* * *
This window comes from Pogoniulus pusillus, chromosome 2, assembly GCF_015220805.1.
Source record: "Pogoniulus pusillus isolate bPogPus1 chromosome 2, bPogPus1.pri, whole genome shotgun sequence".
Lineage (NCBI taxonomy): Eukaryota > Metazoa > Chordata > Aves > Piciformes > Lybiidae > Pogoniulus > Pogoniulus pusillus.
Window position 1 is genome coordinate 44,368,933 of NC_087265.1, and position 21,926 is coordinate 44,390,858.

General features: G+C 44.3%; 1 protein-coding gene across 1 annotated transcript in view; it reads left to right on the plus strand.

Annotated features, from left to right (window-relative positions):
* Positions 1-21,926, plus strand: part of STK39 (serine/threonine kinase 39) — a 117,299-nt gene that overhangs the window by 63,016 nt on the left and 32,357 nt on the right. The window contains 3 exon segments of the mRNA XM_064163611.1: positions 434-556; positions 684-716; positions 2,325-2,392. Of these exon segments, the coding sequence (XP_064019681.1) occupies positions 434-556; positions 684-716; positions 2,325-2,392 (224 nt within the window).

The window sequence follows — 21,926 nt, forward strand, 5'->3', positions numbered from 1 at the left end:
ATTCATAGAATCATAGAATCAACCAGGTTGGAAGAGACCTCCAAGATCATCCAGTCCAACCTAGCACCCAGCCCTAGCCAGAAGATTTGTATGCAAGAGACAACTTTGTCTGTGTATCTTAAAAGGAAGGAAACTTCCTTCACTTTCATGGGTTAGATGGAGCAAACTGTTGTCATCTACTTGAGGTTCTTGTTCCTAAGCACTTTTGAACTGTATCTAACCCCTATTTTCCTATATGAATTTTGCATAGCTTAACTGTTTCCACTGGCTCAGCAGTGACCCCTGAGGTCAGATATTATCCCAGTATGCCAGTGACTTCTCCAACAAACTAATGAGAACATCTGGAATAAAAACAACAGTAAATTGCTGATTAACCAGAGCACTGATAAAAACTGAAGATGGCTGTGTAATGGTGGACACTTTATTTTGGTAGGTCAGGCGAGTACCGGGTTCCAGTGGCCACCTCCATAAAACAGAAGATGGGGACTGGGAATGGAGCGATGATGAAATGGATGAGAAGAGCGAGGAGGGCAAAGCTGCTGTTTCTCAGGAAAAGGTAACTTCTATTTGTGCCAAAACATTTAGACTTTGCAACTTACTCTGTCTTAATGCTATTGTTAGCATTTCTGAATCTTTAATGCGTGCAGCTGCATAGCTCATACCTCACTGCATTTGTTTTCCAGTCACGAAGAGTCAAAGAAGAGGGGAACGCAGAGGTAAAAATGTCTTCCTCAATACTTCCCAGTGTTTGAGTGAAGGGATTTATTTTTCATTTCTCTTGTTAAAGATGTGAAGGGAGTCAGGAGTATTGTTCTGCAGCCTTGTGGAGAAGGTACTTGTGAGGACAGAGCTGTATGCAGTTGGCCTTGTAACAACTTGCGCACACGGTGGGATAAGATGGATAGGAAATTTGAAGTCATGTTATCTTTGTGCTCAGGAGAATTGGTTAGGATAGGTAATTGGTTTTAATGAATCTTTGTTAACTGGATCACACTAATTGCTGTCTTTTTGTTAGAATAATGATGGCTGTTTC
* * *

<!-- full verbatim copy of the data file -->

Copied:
This window comes from Pogoniulus pusillus, chromosome 2, assembly GCF_015220805.1.
Source record: "Pogoniulus pusillus isolate bPogPus1 chromosome 2, bPogPus1.pri, whole genome shotgun sequence".
Lineage (NCBI taxonomy): Eukaryota > Metazoa > Chordata > Aves > Piciformes > Lybiidae > Pogoniulus > Pogoniulus pusillus.
Window position 1 is genome coordinate 44,368,933 of NC_087265.1, and position 21,926 is coordinate 44,390,858.

General features: G+C 44.3%; 1 protein-coding gene across 1 annotated transcript in view; it reads left to right on the plus strand.

Annotated features, from left to right (window-relative positions):
* Positions 1-21,926, plus strand: part of STK39 (serine/threonine kinase 39) — a 117,299-nt gene that overhangs the window by 63,016 nt on the left and 32,357 nt on the right. The window contains 3 exon segments of the mRNA XM_064163611.1: positions 434-556; positions 684-716; positions 2,325-2,392. Of these exon segments, the coding sequence (XP_064019681.1) occupies positions 434-556; positions 684-716; positions 2,325-2,392 (224 nt within the window).

The window sequence follows — 21,926 nt, forward strand, 5'->3', positions numbered from 1 at the left end:
ATTCATAGAATCATAGAATCAACCAGGTTGGAAGAGACCTCCAAGATCATCCAGTCCAACCTAGCACCCAGCCCTAGCCAGAAGATTTGTATGCAAGAGACAACTTTGTCTGTGTATCTTAAAAGGAAGGAAACTTCCTTCACTTTCATGGGTTAGATGGAGCAAACTGTTGTCATCTACTTGAGGTTCTTGTTCCTAAGCACTTTTGAACTGTATCTAACCCCTATTTTCCTATATGAATTTTGCATAGCTTAACTGTTTCCACTGGCTCAGCAGTGACCCCTGAGGTCAGATATTATCCCAGTATGCCAGTGACTTCTCCAACAAACTAATGAGAACATCTGGAATAAAAACAACAGTAAATTGCTGATTAACCAGAGCACTGATAAAAACTGAAGATGGCTGTGTAATGGTGGACACTTTATTTTGGTAGGTCAGGCGAGTACCGGGTTCCAGTGGCCACCTCCATAAAACAGAAGATGGGGACTGGGAATGGAGCGATGATGAAATGGATGAGAAGAGCGAGGAGGGCAAAGCTGCTGTTTCTCAGGAAAAGGTAACTTCTATTTGTGCCAAAACATTTAGACTTTGCAACTTACTCTGTCTTAATGCTATTGTTAGCATTTCTGAATCTTTAATGCGTGCAGCTGCATAGCTCATACCTCACTGCATTTGTTTTCCAGTCACGAAGAGTCAAAGAAGAGGGGAACGCAGAGGTAAAAATGTCTTCCTCAATACTTCCCAGTGTTTGAGTGAAGGGATTTATTTTTCATTTCTCTTGTTAAAGATGTGAAGGGAGTCAGGAGTATTGTTCTGCAGCCTTGTGGAGAAGGTACTTGTGAGGACAGAGCTGTATGCAGTTGGCCTTGTAACAACTTGCGCACACGGTGGGATAAGATGGATAGGAAATTTGAAGTCATGTTATCTTTGTGCTCAGGAGAATTGGTTAGGATAGGTAATTGGTTTTAATGAATCTTTGTTAACTGGATCACACTAATTGCTGTCTTTTTGTTAGAATAATGATGGCTGTTTC